Minimizing construction costs for Atlanta Hartsfield-Jackson International Airport and reducing disruption to passengers, The abbreviated runway replacement schedule translated directly into cost savings for the airport’s carriers. And such costs add up quickly. Airport officials estimate that every day a runway is out of service at ATL, it costs airlines $1.5 million in increased fuel costs due to increased queuing and taxiing.
Tim Fredlund, principal/senior project manager with Pond & Company, explains that full-width pavement replacements have become the norm due to airports’ operational reliability needs. “However, as we evaluated the actual conditions (at ATL), we concluded that the keel-section approach would allow for a significant time savings and a significant reduction in construction materials,” Fredlund relates. “Additionally, the city of Atlanta would recognize significant cost savings, reducing the total construction area by 37%, from 150,000 square yards to 95,000 square yards of concrete, including the two high-speed taxiways that needed replacement.”
New Design, Shorter Schedule
Aviation Infrastructure Solutions a joint venture between Pond & Company and Michael Baker International saved additional time and cost by redesigning the various layers of the pavement being replaced. Previously, the section was composed of 16 inches of Portland Cement Concrete on 6 inches of cement treated base and 6 inches of soil cement. By converting the pavement to 20 inches of Portland Cement Concrete on 2 inches of an asphalt leveling base (after milling the base material to allow for the added depth), the design team was able to offer the same level of structural support but reduce the time required to replace the runway. With the new design set, the design team established an aggressive 29-day construction schedule to meet ATL’s operational needs.
Another innovative project strategy was the use of a two-step paving train that allowed crews to insert reinforcements between the two layers of concrete. Welded wire reinforcement were used to strengthen the 25-by-50 foot panels designers specified to match the dimensions of panels used when the runway was built in 1984. Although 25-by-25-foot panels are now standard at ATL, the reinforcements elevated the longer panels to the current square panels’ performance level.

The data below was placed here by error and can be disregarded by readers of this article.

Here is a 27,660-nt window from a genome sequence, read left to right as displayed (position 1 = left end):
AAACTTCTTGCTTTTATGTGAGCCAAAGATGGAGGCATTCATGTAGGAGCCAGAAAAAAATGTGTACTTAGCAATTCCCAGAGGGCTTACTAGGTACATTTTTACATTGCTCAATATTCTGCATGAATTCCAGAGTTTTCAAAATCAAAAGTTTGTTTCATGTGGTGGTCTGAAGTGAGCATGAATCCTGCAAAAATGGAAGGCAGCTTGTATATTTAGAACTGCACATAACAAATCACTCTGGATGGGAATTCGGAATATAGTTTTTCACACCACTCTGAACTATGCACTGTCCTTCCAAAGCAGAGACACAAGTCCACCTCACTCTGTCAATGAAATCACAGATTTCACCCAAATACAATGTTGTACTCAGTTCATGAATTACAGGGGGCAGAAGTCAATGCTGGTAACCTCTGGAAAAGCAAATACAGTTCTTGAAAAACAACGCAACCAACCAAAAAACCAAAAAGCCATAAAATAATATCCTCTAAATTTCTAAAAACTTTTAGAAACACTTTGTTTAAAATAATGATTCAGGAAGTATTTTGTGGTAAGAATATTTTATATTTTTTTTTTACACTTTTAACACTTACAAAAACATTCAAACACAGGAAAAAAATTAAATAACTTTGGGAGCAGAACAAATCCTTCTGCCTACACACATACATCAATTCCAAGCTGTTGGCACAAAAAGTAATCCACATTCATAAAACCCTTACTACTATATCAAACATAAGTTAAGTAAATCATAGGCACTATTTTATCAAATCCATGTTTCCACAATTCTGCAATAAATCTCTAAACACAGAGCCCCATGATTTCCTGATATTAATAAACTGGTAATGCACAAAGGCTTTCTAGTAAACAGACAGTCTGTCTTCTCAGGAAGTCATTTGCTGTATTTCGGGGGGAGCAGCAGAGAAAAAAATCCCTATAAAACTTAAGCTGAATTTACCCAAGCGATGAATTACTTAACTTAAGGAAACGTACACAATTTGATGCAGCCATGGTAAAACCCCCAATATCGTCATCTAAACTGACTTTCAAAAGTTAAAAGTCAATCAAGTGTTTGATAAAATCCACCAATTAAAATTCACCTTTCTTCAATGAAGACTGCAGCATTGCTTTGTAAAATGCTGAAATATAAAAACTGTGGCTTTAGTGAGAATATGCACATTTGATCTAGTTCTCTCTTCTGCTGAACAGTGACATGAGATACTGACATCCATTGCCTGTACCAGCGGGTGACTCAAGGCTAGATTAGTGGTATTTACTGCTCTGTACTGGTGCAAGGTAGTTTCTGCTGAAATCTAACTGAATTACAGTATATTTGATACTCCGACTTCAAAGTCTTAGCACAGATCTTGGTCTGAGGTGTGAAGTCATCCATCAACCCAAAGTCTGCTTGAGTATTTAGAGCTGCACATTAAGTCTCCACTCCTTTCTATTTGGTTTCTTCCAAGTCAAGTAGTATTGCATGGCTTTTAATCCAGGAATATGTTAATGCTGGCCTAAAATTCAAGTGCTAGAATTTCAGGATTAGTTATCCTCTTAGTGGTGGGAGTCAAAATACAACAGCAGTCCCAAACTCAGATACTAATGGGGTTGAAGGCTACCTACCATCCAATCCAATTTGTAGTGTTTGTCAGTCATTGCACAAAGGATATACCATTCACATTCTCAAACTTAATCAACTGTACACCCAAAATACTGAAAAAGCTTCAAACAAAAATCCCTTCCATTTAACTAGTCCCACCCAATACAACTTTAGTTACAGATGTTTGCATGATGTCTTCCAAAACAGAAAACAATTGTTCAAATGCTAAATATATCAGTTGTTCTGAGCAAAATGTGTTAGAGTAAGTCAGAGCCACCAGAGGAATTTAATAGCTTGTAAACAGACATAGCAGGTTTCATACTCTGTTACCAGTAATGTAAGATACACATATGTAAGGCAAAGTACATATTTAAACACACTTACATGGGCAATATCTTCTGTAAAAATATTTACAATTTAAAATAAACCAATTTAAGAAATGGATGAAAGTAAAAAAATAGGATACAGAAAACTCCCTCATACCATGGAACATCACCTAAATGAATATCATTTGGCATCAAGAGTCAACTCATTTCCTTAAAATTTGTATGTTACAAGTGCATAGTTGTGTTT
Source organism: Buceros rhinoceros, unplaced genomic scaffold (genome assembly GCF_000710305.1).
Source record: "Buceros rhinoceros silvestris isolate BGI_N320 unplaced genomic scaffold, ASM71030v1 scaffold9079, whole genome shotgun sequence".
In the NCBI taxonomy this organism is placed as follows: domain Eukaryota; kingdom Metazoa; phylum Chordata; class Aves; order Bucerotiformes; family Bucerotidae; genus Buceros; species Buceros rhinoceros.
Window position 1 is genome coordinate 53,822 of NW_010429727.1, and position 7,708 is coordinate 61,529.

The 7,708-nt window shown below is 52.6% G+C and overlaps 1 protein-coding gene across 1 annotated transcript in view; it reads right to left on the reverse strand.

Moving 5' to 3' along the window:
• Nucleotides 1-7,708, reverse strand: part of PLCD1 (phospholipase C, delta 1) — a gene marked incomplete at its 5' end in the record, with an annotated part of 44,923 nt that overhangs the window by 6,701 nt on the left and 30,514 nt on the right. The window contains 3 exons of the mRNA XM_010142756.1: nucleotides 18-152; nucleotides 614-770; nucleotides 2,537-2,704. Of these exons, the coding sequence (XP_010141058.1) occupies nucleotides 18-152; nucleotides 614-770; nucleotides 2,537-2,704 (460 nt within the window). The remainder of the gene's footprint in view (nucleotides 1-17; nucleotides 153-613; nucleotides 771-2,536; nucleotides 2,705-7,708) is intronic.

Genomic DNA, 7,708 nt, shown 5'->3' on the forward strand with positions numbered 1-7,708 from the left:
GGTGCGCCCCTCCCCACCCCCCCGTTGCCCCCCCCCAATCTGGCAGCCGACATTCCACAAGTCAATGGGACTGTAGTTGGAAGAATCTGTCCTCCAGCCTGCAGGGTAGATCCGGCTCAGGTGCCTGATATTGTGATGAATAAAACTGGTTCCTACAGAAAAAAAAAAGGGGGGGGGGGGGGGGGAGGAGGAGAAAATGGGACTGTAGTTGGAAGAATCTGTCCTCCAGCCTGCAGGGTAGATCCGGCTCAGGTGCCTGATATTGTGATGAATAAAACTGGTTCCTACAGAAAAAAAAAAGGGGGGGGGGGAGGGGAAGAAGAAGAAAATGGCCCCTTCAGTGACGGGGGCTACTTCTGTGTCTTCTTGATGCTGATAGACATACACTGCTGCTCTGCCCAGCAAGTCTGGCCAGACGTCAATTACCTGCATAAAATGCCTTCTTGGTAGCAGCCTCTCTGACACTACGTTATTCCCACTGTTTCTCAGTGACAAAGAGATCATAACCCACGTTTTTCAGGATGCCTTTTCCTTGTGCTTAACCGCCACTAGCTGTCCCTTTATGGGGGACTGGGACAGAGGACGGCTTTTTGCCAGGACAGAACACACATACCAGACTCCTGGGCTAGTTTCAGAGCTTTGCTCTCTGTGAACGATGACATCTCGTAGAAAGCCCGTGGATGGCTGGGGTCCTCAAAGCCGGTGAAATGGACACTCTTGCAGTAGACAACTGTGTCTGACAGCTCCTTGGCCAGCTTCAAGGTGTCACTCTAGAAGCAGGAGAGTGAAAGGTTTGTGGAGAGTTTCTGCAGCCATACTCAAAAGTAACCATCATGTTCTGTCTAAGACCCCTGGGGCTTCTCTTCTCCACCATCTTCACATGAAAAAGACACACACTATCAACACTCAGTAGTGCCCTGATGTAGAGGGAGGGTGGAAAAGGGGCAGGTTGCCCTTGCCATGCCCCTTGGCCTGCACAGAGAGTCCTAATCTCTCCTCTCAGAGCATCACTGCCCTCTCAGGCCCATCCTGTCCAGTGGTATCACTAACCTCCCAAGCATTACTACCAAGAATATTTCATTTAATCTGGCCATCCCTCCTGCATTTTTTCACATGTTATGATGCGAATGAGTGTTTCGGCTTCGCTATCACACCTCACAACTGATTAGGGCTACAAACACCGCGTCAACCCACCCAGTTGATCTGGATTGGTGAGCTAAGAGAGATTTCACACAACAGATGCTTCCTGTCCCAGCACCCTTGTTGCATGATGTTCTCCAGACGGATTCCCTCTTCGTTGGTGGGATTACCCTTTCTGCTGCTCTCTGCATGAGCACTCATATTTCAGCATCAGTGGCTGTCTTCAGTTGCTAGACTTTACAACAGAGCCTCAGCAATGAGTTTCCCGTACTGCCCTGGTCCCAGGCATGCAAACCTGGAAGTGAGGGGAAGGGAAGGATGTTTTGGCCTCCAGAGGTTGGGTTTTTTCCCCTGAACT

Additional design partners included Corporate Environmental Risk Management, Key Engineering, and Long Engineering
The project made an appearance in the industry publication Aviation Improvement Magazine. This issue featured the pavement design done on the 8L-26R Runway Pavement Replacement project at Hartsfield-Jackson Atlanta International Airport.
“Executives at Hartsfield-Jackson Atlanta International Airport (ATL) recently became official fans of “not throwing the baby out with the bathwater.” By replacing the workhorse center strip of Runway 8L-26R and leaving its seldom-used outer edges undisturbed, the bustling hub not only saved time and money on construction, it also minimized operational disruptions and related costs for ATL’s carriers.
Last fall, crews replaced the center strip of the 9,000-foot Category III arrival runway in 29 days, at an estimated cost of $35 million. In contrast, a 2006 full-width replacement of the the adjacent Runway 8R-26L cost $91 million and took 59 days. (Both projects also included replacing associated taxiways.)
With the recent partial replacement complete, ATL’s baby is, indeed, safe and dry. And with more than 2,500 flights per day and 900,000 aircraft movements per year, the world’s busiest passenger airport can’t have it any other way. Last year, more than 96 million passengers passed through ATL’s terminals, with carriers serving more than 150 U.S. destinations and 60 international cities.”
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